May 3, 1927
Some call it extortion; we call it a rather clever short con. C.L. Jackson and R.W. Hedgreth, both 48 and old enough to know better, approached service station operators Harold K. Hemmingway and Norman Bliss in the guise of being Prohibition officers, and asked where ’round here one could wet one’s whistle. After being informed of the details, Jackson and Hedgreth threatened to alert the real Prohibition men of the illegal info being spread, and demanded a pair of tires, gasoline and $25 cash to keep quiet. But Hemmingway noted the serial numbers on the bills and called the law, and the crooks were soon nabbed.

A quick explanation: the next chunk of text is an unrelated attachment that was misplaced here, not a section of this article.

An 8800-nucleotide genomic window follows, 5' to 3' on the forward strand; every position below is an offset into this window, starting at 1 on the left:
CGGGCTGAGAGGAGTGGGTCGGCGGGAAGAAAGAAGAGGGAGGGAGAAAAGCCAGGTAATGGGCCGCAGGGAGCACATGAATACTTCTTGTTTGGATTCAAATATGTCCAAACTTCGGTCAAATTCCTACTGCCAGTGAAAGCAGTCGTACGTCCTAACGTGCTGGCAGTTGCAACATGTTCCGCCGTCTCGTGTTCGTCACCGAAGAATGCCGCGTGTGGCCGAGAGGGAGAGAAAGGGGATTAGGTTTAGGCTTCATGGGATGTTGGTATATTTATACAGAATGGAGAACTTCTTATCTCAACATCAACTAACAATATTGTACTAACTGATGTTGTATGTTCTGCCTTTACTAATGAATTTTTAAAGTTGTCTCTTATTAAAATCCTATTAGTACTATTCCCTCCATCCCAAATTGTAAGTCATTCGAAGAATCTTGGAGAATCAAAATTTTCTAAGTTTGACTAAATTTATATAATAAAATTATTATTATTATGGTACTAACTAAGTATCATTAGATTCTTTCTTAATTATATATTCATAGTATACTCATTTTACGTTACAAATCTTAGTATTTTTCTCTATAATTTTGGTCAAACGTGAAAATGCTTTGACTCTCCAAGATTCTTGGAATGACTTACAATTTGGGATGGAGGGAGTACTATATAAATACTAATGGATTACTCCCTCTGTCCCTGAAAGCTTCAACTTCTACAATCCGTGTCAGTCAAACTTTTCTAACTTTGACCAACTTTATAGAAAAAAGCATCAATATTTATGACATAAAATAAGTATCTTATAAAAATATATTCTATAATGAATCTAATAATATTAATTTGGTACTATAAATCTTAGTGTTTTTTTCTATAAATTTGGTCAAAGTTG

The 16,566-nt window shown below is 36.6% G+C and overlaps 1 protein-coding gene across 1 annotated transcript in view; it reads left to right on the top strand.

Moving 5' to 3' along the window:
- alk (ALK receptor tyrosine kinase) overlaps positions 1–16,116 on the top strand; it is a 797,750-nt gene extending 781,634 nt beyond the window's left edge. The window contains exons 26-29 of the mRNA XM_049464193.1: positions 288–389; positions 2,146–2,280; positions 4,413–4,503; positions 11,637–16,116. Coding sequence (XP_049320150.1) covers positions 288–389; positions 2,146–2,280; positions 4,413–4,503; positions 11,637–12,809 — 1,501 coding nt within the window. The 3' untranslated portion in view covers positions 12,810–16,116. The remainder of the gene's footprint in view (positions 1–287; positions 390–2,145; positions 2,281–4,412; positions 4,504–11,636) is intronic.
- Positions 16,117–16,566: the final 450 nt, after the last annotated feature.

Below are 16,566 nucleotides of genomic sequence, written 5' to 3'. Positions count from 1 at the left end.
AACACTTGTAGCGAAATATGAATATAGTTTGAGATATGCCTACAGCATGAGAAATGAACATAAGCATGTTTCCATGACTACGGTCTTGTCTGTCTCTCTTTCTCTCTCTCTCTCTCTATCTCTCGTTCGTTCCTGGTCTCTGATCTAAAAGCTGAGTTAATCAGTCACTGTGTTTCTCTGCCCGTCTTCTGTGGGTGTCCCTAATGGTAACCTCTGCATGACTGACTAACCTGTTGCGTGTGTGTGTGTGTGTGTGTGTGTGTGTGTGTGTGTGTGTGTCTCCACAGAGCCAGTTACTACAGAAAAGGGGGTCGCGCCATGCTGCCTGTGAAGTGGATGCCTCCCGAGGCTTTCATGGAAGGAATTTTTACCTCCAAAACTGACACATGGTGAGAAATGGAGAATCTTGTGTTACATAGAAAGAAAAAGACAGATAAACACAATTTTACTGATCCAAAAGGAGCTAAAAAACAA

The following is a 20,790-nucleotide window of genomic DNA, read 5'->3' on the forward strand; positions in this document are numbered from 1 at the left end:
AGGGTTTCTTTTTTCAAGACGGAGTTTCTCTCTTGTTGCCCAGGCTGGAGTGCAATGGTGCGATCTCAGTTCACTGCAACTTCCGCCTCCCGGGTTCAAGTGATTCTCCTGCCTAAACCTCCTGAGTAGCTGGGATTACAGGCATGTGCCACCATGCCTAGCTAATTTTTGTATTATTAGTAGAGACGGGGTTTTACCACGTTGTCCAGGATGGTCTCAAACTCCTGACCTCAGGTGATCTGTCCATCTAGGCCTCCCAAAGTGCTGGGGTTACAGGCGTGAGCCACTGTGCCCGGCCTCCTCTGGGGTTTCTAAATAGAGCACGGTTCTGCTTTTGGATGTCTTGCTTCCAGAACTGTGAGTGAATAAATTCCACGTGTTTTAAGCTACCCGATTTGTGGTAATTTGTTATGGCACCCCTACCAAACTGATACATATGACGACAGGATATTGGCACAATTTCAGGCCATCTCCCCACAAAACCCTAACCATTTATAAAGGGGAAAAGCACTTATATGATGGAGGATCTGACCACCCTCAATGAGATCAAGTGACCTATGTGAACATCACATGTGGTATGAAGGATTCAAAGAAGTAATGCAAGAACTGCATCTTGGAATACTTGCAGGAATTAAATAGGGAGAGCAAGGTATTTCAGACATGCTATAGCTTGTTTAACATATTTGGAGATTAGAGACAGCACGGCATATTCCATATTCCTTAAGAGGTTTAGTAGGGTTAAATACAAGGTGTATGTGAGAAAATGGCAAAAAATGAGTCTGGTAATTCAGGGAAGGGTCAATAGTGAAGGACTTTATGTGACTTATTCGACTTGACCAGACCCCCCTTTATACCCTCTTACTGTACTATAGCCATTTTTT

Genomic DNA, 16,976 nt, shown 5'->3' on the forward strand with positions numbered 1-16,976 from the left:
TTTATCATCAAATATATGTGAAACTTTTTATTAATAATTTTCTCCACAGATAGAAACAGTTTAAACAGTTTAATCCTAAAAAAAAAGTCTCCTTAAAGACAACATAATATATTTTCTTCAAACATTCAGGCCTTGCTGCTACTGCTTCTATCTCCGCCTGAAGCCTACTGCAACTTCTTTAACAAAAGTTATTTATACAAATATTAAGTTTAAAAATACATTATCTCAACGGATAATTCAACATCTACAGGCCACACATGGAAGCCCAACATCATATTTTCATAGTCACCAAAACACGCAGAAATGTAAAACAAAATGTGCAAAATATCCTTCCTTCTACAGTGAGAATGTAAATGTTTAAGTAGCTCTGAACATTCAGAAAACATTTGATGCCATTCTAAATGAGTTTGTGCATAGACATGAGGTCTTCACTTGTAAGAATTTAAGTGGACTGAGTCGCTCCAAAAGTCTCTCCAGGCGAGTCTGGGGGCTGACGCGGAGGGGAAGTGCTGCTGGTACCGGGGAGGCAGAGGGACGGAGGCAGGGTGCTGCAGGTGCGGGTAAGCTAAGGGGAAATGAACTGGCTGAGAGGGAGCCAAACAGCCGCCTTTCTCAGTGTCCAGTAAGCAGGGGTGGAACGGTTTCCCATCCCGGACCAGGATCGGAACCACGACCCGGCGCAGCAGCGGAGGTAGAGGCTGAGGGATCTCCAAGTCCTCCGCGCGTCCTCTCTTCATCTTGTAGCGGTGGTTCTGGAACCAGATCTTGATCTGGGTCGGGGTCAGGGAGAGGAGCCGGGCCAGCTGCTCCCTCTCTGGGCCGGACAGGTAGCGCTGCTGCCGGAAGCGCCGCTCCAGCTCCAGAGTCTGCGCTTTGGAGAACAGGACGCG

Justice U.E. White must not have thought much of the victims in the case, for he sentenced the men to six months in County Jail, which he promptly suspended for good behavior.
Meanwhile, in Reno, Nevada’s first short residency divorce was granted to Sophia M. Ross of New York, who braved the desert winds and cultural drought for three months so she could be freed of her Albert, who ate mashed potatoes with his hands.